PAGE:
In a recent case, the Supreme Court in London (which is the highest court in the UK) was asked to decide on a matter in which a reference, given by a bank to its customer, was entirely incorrect. It is common for a party to ask a bank to give their opinion on the financial standing of another party, as part of a commercial transaction. Playboy Club, who asked the bank for an opinion on one of its casino gamblers via a third party, claimed that the bank had been negligent and sought compensation.
In Banca Nazionale del Lavoro SPA v Playboy Club London Limited , a bank gave a reference with respect to the financial standing of its customer (H) from Lebanon as requested by a company known as Playboy Club London.
Playboy Club considered an application for a cheque cashing facility for up to £800,000 made by H. Playboy Club’s policy for gamblers was to require a credit reference from his bankers for twice the amount of the facility, i.e. £1.6m. The enquiry made by Playboy Club was arranged by a third party services provider Burlington Street Services (Burlington), doing so without disclosing the purpose of the inquiry or the fact that a favourable reference was required for the benefit of Playboy Club. Playboy Club had their hand close to their chest. A “Status Enquiry Request” was completed. It was written on Burlington’s printed letterhead and addressed to the bank. Burlington had hole cards which were hidden from view of the bank.
H drew two cheques on the bank for a total of £1.25m in return for gaming chips of the same amount. H’s net winnings were £427,400, which the Club paid out to him. H then returned to Lebanon and was not seen again at the Club. Both cheques were returned unpaid. Including gaming duty, the Club suffered a total net loss of £802,940. H’s payoff was bigger than envisaged. There was no home advantage for H, but Playboy Club was unable to utilise its house edge either. It turned out that the reference given by the bank was incorrect and Playboy Club suffered losses.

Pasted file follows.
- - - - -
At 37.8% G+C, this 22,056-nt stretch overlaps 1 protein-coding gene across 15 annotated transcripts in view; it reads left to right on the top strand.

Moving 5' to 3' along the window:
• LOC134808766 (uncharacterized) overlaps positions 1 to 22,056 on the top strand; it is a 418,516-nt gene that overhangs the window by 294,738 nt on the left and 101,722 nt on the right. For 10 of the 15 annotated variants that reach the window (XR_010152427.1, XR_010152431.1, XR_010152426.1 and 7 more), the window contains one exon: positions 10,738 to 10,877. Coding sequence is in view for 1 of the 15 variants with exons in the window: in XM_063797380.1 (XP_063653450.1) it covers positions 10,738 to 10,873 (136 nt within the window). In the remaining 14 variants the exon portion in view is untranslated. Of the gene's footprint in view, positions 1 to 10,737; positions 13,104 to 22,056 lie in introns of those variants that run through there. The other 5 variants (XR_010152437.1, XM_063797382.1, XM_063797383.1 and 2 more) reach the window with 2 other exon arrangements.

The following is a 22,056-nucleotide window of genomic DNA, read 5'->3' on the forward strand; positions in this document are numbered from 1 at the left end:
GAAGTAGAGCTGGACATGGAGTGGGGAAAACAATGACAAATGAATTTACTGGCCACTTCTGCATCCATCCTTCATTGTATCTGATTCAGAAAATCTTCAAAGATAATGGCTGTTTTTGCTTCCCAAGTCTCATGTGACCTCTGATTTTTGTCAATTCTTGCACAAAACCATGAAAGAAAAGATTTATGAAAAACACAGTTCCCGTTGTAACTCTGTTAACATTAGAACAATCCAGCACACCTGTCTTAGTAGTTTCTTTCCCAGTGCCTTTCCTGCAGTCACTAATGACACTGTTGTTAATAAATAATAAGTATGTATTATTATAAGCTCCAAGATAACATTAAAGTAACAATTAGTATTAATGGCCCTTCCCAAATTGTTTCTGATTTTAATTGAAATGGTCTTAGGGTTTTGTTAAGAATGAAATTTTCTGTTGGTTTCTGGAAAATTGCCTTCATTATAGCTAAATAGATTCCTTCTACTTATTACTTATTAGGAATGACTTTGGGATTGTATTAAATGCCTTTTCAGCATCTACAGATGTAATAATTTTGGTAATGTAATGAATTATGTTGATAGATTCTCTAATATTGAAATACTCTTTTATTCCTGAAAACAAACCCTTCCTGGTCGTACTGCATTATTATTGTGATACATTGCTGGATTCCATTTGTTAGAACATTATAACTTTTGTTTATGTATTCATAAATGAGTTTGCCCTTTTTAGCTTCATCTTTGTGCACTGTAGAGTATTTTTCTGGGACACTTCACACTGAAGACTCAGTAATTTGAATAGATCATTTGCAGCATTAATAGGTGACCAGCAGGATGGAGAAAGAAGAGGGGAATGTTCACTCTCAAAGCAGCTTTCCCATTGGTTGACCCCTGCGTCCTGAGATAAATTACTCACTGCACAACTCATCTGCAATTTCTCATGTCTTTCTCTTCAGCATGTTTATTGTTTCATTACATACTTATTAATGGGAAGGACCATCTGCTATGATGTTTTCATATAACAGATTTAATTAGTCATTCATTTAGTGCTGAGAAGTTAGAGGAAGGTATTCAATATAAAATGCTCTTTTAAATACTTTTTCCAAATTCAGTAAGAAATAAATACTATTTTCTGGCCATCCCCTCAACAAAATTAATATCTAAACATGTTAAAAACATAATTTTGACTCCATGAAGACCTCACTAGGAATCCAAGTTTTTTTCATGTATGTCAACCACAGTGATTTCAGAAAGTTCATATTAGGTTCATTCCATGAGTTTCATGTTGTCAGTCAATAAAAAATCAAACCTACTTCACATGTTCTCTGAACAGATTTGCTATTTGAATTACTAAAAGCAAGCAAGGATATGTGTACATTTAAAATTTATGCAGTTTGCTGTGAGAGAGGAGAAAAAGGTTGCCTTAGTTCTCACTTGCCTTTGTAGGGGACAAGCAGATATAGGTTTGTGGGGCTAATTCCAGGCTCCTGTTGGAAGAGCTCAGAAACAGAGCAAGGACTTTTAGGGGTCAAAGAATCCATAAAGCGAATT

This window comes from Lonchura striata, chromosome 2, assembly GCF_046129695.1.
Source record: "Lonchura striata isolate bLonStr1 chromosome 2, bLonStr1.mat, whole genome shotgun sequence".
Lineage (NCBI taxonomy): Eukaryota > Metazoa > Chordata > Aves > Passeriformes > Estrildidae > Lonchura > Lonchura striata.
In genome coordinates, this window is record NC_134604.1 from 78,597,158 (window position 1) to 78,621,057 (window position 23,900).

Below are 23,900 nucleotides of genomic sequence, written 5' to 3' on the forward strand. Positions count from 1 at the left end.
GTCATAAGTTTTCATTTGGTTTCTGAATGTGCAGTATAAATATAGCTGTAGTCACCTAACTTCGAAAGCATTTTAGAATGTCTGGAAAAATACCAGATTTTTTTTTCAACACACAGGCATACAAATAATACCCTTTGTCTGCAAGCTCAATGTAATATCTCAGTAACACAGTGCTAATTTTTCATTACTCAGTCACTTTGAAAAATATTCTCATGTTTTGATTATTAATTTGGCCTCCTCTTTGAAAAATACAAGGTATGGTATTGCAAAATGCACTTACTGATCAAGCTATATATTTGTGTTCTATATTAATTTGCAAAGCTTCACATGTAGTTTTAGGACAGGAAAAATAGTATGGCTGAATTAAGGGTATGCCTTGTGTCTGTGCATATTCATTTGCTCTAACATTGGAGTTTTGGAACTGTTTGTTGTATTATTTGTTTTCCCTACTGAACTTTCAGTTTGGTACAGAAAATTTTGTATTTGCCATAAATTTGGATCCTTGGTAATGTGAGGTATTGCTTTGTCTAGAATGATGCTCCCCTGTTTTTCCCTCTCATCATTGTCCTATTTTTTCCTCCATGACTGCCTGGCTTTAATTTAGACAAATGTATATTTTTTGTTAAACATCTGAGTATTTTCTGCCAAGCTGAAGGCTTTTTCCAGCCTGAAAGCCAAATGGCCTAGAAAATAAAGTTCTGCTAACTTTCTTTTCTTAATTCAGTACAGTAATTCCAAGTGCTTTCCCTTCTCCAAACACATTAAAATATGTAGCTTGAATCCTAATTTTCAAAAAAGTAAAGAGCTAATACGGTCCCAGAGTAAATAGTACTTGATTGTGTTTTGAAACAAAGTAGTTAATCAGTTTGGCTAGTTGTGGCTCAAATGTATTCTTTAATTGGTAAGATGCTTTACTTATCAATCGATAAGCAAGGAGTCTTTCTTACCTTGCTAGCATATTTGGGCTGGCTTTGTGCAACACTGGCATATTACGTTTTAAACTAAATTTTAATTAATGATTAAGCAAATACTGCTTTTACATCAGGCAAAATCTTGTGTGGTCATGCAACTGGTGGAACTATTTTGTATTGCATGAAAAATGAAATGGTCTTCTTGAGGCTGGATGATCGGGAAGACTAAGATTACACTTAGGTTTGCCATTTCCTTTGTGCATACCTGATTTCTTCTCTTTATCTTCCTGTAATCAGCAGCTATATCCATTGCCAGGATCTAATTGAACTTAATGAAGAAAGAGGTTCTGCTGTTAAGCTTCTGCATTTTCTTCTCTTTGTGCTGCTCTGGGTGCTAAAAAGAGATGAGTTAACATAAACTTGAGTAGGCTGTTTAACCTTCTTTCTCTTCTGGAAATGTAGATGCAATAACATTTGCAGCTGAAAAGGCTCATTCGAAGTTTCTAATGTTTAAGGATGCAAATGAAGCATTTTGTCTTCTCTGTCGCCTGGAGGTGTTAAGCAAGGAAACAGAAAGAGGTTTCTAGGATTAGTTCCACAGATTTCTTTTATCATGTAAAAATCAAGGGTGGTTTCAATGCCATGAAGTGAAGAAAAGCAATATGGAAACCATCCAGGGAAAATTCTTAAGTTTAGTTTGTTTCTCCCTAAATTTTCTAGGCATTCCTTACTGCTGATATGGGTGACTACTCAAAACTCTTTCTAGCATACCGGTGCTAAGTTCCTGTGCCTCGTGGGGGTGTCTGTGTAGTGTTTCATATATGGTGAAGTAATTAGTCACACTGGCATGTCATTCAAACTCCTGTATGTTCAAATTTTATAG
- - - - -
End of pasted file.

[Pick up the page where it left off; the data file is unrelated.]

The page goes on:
The Courts’ decisions
This was a hard fought case. It had gone through High Courts, Court of Appeal and eventually the Supreme Court. This meant that 9 judges, all eminent members of the legal profession, had considered the case. The reason for the difficulties is that a principle was established in a previous landmark case that if a bank gave an incorrect reference, the bank would be liable for its negligent act, i.e. giving misstatement, and, hence, liable for financial losses suffered by the enquirer, Hedley Byrne & Co Ltd v Heller & Partners Ltd , Hedley Byrne was a House of Lords’ (now called the Supreme Court) decision.
Applying the principle, the High Court judge decided that the bank owed Playboy a duty of care and the bank had to compensate Playboy accordingly. The bank appealed. Both Court of Appeal and the Supreme Court, distinguished Hedley Byre based on the facts. They decided that the bank had no reason to suppose that Burlington was acting for someone else, and they knew nothing of the Playboy Club. In those circumstances, it was plain that they did not voluntarily assume any responsibility to the Playboy club. Given that Playboy did not raise the enquiry themselves nor did the third party enquirer make it clear that they acted for Playboy, there was no “special relationship” between the bank and Playboy. The bank owed no duty to Playboy and got away “scot-free”.
However, businesses cannot rely on the Supreme Courts to be their guardian in a situation like Playboy. They should be aware that they may assume a duty of care towards an enquirer, and therefore ought to be extra careful in providing true and accurate references. Likewise, companies asking for references with respect to their customers ought to take extra precautions and due diligence on the customer. Particularly, if they are done so without disclosing the purpose of the inquiry or the fact that it was required for the benefit of the company.
Dr Alan Ma, Resident Partner,
Gordon Dadds LLP, Hong Kong